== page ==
In our new Realtalk series, we’re sharing personal stories about fertility and family planning. We hope they offer support and inspire honest conversation about an incredibly tough topic.
A year and a half ago, I walked away from an emotionally abusive three-year relationship. It took his fourth affair for me to find the strength to leave the home I had been building for us and start over on my own. I felt empowered … for about three months.
Then the physical ramifications of years of chronic stress caught up with me. I was malnourished and severely sleep-deprived. At five-foot-five, I had gone from a healthy 130 pounds to a skeleton of 108 pounds. I spent many days subsisting on coffee in the morning and Wheat Thins in the afternoons. I was floating through the months lifeless, quite seriously allowing my body to wilt away.
Predictably, after all of the stress, my adrenal system was shot. This, in turn, started a wave of hormonal symptoms — which ultimately led to a cease-and-desist notice posted on the door of my reproductive system. I haven’t had my period in 12 months.
According to societal norms, fertility shouldn’t be an issue for me. I’m an otherwise healthy 27-year-old woman. I should be in my prime. In terms of my own predicament, there’s also very little information out there for women like me — which only reinforces a nagging feeling of isolation.
Talking about my fears and feelings of failure to achieve the one thing I am biologically programmed to do often seems impossible the second I allow clouds of emotion to cover my voice of reason.
My Yearlong Struggle To Bring Back My Period
Previously, even during the three years of chronic stress, my monthly cycle could be calculated to the day. I was not on birth control and had a “perfect” 28-day cycle.
But just about three months post-relationship, in August of last year, my period was 10 days late. It was odd, but I knew I wasn’t pregnant, so I shrugged it off. In September, I had a day and a half of spotting. But then, nothing.
I called my doctor and was told that this was normal, given what was going on in my life. I asked her when the right time to be concerned was. “Three months,” she said. “We aren’t concerned unless you don’t cycle for three months.”
So I nervously waited for periods that never came in October, November, and December. That was when I made an appointment to take action and get real answers. I wanted to move forward and finally feel like “me” again.
At the doctor’s, I was prescribed 10 days of medroxyprogesterone, a progestin often used to treat irregular periods. I was told that within seven to ten days of the last pill, I would have a cycle and be back to normal. Ten days came and went without as much as a spot of menstruation.
At this point, I decided to visit a nutritionist and pharmacist team who have had a good deal of success with bio-identical hormones. In January, I did a saliva test to assess the levels of my reproductive hormones: My progesterone, estrogen, and testosterone levels were that of a woman in menopause.
Willing to try anything, I decided to go a more holistic route. We theorized that if my body were given a daily dose of all three sex hormones, along with my making changes in diet and exercise and taking supplements to ensure that my body was getting everything it needed, then nature would take over and things would start firing again.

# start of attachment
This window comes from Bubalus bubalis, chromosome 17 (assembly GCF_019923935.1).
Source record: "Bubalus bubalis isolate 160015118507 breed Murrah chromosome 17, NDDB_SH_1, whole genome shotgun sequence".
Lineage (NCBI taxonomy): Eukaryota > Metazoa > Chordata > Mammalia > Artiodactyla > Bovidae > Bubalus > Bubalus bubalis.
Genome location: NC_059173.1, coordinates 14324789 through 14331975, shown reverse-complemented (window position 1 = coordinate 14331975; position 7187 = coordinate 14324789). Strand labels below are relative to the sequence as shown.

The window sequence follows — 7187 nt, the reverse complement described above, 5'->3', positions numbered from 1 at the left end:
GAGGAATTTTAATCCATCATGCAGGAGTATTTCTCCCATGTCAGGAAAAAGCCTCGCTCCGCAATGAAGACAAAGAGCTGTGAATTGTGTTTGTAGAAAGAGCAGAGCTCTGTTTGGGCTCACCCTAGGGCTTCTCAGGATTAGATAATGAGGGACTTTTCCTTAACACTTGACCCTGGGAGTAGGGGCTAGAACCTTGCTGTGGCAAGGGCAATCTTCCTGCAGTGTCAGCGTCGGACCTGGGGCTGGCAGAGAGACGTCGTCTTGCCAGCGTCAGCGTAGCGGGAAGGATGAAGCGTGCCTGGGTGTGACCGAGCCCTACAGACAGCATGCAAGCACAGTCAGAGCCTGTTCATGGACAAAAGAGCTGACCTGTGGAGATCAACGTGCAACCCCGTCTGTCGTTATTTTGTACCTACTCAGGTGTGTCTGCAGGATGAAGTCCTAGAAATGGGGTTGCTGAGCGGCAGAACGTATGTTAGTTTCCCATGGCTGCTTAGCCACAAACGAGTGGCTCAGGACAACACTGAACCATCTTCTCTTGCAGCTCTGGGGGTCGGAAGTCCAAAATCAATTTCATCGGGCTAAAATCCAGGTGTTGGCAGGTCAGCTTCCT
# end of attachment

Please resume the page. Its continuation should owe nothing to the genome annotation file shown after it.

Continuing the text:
I tried four months of bio-identical hormone treatment. I began eating three square meals a day, protein and vegetables as far as the eye could see, and working out four to five times a week. Over time, I started to sleep better and my energy level began to come back.
But still no sign of my reproductive system.
Where I Am Today
Around the time this was all happening, my college sweetheart and I reconnected. He has been a dream through this whole process and deserves a medal for putting up with everything from my regular frustration to my severe lack of a sex drive (a really fun side effect of having no sex hormones).
We are now engaged. We had always been careful in the past about birth control, knowing that at some point, when the time came, we would stop the precautions and start a big, happy family.
Now the choice is no longer ours to make. We will start a family when we are ready only if my body complies: a concept that is frustrating, terrifying, and — when I am brutally honest with myself — a daily struggle to fully fathom.
We spent years in our early twenties doing everything we could to avoid a pregnancy. Now we fear that when we are ready we will have difficulty — or worse, not be able to conceive at all.
My last menstrual cycle was now exactly one year ago. I have tried just about everything under the sun to get it back. I’ve consulted my lifelong physician, two OB-GYNs, and a holistic nutritionist. I have drastically changed my lifestyle through work, exercise, diet, and supplements.
Currently, the plan is to retest my hormone levels in a few weeks, see where we stand, and make a new game plan. I have no idea what that new plan might be.
Up until now, I’ve only shared my experience with my mother, my fiancé, and a few friends. But now, hopefully, also with numerous other women who may be in the same boat. The more we can open up about our struggles, the easier it will be to face them, fight them, and achieve what we desire in life.